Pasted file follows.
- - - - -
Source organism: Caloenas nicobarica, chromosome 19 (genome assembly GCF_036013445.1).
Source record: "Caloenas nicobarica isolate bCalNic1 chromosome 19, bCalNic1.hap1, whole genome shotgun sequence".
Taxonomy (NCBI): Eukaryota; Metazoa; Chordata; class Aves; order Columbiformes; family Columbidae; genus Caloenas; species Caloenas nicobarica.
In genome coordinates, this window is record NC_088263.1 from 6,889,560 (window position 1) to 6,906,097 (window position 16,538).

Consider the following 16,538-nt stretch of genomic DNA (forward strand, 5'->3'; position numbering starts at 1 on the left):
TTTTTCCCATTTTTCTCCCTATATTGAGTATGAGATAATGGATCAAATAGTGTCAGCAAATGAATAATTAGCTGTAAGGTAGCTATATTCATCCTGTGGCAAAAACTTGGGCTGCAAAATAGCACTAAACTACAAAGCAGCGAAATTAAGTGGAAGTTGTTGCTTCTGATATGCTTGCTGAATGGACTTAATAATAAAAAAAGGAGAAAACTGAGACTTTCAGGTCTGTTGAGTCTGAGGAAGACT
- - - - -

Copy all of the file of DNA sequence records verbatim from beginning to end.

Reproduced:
Source organism: Caloenas nicobarica, chromosome 19 (genome assembly GCF_036013445.1).
Source record: "Caloenas nicobarica isolate bCalNic1 chromosome 19, bCalNic1.hap1, whole genome shotgun sequence".
Taxonomy (NCBI): Eukaryota; Metazoa; Chordata; class Aves; order Columbiformes; family Columbidae; genus Caloenas; species Caloenas nicobarica.
In genome coordinates, this window is record NC_088263.1 from 6,889,560 (window position 1) to 6,906,097 (window position 16,538).

Consider the following 16,538-nt stretch of genomic DNA (forward strand, 5'->3'; position numbering starts at 1 on the left):
TTTTTCCCATTTTTCTCCCTATATTGAGTATGAGATAATGGATCAAATAGTGTCAGCAAATGAATAATTAGCTGTAAGGTAGCTATATTCATCCTGTGGCAAAAACTTGGGCTGCAAAATAGCACTAAACTACAAAGCAGCGAAATTAAGTGGAAGTTGTTGCTTCTGATATGCTTGCTGAATGGACTTAATAATAAAAAAAGGAGAAAACTGAGACTTTCAGGTCTGTTGAGTCTGAGGAAGACT